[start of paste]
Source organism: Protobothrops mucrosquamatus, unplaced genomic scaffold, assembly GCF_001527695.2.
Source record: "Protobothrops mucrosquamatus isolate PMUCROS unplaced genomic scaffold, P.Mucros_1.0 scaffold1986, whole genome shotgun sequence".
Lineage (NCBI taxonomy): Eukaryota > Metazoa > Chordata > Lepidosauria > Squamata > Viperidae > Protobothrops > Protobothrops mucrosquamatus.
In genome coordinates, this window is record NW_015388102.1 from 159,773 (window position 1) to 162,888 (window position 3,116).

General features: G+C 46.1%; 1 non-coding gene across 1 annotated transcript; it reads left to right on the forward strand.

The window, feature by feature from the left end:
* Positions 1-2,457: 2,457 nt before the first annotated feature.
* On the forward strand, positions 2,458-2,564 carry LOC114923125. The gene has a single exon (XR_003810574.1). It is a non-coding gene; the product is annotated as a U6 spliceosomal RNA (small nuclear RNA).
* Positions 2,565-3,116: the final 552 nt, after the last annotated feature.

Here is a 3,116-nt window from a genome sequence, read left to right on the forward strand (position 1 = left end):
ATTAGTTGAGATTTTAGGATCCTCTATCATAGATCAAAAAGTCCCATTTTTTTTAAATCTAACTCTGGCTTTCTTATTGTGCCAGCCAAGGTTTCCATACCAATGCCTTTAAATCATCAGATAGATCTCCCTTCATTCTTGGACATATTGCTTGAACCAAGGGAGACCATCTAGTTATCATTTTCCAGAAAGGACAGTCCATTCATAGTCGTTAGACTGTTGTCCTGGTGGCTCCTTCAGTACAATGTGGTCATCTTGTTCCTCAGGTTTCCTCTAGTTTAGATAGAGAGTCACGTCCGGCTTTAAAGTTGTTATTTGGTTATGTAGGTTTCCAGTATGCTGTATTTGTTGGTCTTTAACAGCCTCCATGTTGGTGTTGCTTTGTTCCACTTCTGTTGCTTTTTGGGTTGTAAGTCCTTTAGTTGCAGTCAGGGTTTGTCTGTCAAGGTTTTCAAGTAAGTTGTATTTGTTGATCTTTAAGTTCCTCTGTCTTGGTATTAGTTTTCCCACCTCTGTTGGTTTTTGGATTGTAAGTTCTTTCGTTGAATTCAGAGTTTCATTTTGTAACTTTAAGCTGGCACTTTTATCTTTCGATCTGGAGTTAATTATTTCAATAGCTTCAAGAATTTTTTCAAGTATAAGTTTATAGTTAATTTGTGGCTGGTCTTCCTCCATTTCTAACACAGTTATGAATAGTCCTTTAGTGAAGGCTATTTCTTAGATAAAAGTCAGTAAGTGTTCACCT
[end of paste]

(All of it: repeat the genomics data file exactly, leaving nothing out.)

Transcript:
Source organism: Protobothrops mucrosquamatus, unplaced genomic scaffold, assembly GCF_001527695.2.
Source record: "Protobothrops mucrosquamatus isolate PMUCROS unplaced genomic scaffold, P.Mucros_1.0 scaffold1986, whole genome shotgun sequence".
Lineage (NCBI taxonomy): Eukaryota > Metazoa > Chordata > Lepidosauria > Squamata > Viperidae > Protobothrops > Protobothrops mucrosquamatus.
In genome coordinates, this window is record NW_015388102.1 from 159,773 (window position 1) to 162,888 (window position 3,116).

General features: G+C 46.1%; 1 non-coding gene across 1 annotated transcript; it reads left to right on the forward strand.

The window, feature by feature from the left end:
* Positions 1-2,457: 2,457 nt before the first annotated feature.
* On the forward strand, positions 2,458-2,564 carry LOC114923125. The gene has a single exon (XR_003810574.1). It is a non-coding gene; the product is annotated as a U6 spliceosomal RNA (small nuclear RNA).
* Positions 2,565-3,116: the final 552 nt, after the last annotated feature.

Here is a 3,116-nt window from a genome sequence, read left to right on the forward strand (position 1 = left end):
ATTAGTTGAGATTTTAGGATCCTCTATCATAGATCAAAAAGTCCCATTTTTTTTAAATCTAACTCTGGCTTTCTTATTGTGCCAGCCAAGGTTTCCATACCAATGCCTTTAAATCATCAGATAGATCTCCCTTCATTCTTGGACATATTGCTTGAACCAAGGGAGACCATCTAGTTATCATTTTCCAGAAAGGACAGTCCATTCATAGTCGTTAGACTGTTGTCCTGGTGGCTCCTTCAGTACAATGTGGTCATCTTGTTCCTCAGGTTTCCTCTAGTTTAGATAGAGAGTCACGTCCGGCTTTAAAGTTGTTATTTGGTTATGTAGGTTTCCAGTATGCTGTATTTGTTGGTCTTTAACAGCCTCCATGTTGGTGTTGCTTTGTTCCACTTCTGTTGCTTTTTGGGTTGTAAGTCCTTTAGTTGCAGTCAGGGTTTGTCTGTCAAGGTTTTCAAGTAAGTTGTATTTGTTGATCTTTAAGTTCCTCTGTCTTGGTATTAGTTTTCCCACCTCTGTTGGTTTTTGGATTGTAAGTTCTTTCGTTGAATTCAGAGTTTCATTTTGTAACTTTAAGCTGGCACTTTTATCTTTCGATCTGGAGTTAATTATTTCAATAGCTTCAAGAATTTTTTCAAGTATAAGTTTATAGTTAATTTGTGGCTGGTCTTCCTCCATTTCTAACACAGTTATGAATAGTCCTTTAGTGAAGGCTATTTCTTAGATAAAAGTCAGTAAGTGTTCACCT